Trichomoniasis, commonly called “trich” (pronounced “trick”), is a very prevalent sexually transmitted disease that’s caused by a parasitic infection. While trich often causes no symptoms, it can be irritating and uncomfortable, and untreated trich can raise a person’s risk of contracting or spreading other sexually transmitted diseases (STDs).

Untreated infections can last months or even years, which for many people impacts not only their physical health but also their sex life, as trich can cause discharge from the genitals as well as make sex feel painful instead of pleasurable.

An estimated 180 million cases of trich occur worldwide each year, and prevalence in the U.S. is estimated at up to 5 million cases per year, but because most cases go undiagnosed, little is known about exactly how often this infection occurs in the population.

To understand more about this common (and easily treated) STD, let’s look at all the available data and information behind trich.

What Is Trich?

A protozoan parasite called Trichomonas vaginalis causes trich infections, passing from person to person during sex. Trich is carried through bodily fluids that are readily exchanged during sex, including semen, vaginal fluids and pre-cum.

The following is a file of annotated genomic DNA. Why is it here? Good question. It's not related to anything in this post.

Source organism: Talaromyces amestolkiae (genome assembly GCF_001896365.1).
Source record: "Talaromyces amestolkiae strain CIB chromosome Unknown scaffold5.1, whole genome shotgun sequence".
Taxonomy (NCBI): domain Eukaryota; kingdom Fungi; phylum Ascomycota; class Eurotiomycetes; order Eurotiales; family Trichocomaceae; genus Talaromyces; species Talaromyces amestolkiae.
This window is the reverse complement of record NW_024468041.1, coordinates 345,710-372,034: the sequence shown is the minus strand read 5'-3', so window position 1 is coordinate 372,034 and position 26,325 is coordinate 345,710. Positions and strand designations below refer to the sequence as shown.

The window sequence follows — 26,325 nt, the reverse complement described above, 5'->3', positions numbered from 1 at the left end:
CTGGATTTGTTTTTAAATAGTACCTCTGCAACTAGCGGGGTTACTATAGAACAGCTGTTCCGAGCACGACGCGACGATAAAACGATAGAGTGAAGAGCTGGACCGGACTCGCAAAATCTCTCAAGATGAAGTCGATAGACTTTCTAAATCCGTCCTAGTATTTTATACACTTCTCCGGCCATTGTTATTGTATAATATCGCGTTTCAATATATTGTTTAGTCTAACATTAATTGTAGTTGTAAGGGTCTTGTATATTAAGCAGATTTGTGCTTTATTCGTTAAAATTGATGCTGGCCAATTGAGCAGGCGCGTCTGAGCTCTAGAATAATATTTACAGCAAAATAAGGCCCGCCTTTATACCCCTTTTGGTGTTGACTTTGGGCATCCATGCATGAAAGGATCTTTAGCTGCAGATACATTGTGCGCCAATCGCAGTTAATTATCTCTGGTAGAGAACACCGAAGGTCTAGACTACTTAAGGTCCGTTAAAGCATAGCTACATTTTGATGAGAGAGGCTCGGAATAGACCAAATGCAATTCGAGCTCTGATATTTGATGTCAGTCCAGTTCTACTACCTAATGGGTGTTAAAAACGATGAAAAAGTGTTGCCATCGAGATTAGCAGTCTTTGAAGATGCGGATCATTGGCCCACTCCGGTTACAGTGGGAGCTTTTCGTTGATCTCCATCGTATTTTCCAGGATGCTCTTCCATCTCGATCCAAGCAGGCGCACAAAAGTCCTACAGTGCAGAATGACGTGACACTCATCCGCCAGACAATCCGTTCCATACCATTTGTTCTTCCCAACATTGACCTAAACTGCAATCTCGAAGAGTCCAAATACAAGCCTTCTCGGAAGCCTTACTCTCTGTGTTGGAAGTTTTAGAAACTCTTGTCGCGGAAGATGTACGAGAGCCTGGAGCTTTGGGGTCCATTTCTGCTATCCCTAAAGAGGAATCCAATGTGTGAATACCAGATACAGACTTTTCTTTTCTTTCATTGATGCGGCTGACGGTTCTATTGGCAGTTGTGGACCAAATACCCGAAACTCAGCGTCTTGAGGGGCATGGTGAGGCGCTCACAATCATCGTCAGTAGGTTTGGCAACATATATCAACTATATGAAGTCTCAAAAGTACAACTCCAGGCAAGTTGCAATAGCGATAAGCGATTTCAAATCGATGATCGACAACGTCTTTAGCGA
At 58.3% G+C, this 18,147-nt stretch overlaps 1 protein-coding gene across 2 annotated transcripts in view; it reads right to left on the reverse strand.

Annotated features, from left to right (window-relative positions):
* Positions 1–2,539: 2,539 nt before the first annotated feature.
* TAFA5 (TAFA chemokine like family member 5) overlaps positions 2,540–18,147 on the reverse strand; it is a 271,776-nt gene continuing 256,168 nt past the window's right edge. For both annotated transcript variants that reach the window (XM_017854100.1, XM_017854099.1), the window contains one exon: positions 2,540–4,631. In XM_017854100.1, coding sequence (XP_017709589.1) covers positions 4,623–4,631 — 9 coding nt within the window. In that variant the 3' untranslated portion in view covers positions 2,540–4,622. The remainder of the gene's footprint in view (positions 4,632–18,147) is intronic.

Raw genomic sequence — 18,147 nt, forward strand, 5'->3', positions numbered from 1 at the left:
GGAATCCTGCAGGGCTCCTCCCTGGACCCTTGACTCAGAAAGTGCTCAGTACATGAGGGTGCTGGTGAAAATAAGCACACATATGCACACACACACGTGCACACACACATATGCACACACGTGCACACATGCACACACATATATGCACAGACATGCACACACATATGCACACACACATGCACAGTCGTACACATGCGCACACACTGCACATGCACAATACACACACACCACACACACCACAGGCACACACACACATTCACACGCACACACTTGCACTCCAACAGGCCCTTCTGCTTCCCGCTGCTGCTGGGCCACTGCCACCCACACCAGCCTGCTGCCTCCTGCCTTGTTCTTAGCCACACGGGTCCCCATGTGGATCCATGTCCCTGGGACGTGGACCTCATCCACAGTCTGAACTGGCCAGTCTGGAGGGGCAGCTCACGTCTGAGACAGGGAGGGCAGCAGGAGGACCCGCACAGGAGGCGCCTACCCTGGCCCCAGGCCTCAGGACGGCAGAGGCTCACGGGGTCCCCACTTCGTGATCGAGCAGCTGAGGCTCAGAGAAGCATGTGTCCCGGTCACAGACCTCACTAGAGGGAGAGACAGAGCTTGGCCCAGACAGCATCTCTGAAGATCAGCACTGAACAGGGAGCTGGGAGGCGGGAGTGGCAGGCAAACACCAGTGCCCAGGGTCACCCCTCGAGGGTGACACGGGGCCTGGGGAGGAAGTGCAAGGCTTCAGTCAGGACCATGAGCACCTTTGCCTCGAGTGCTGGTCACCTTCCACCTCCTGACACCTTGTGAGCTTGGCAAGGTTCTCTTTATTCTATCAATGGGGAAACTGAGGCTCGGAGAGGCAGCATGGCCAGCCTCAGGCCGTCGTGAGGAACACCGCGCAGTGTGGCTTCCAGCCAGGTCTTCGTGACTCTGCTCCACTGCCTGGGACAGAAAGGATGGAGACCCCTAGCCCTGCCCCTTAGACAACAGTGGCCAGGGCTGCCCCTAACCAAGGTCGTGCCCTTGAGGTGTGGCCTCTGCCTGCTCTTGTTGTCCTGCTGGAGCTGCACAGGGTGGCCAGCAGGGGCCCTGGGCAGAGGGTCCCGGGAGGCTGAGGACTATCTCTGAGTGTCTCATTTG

Trich spreads most commonly through vaginal sex, though it also can be transmitted by sharing sex toys, touching vulvas or touching yours or your partner’s genitals with a hand that has infected fluids on it. Though it’s rare, trich can infect the mouth or the anus as well, but it does not spread through non-sexual contact like hugging or holding hands.

More than 8 in 10 women who were diagnosed with trich reported experiencing no symptoms of the infection, though when symptoms do appear, the most common is vaginitis, or irritation of the vagina or vulva. Other symptoms, some of which can appear in both men and women, include:

  • Discharge from the penis or vagina that can be frothy or foul-smelling
  • Frequent urination
  • Burning sensation or pain when peeing
  • Spotting or irregular periods

Trich is a very easily treated infection and for most people can be cleared up with just a single dose of antibiotics, usually either tinidazole or metronidazole. Trich is very easily contracted, so even if you’ve had it before, it’s possible to get it again through re-exposure to the bodily fluids of an infected person.

Who Is Most Likely to Have Trich?

While anybody who is sexually active could potentially contract or spread trich, the disease is most common in women and people who have sex with women. Of the estimated 5 million infections that occur in the U.S. every year, it’s believed that most involve people between 15 and 24 years of age.

In addition to new infections impacting young people more than other age groups, research has found that trich is more common among black women than women in other ethnic groups.

Prevalence by ethnicity

African-American 13.30%
Hispanic/Latino 1.80%
White 1.30%

Trich was far more common in decades past, so older women may actually be more likely to have trich than younger women based on the general presence of the infection, though most new cases are reported in those between 15 and 24.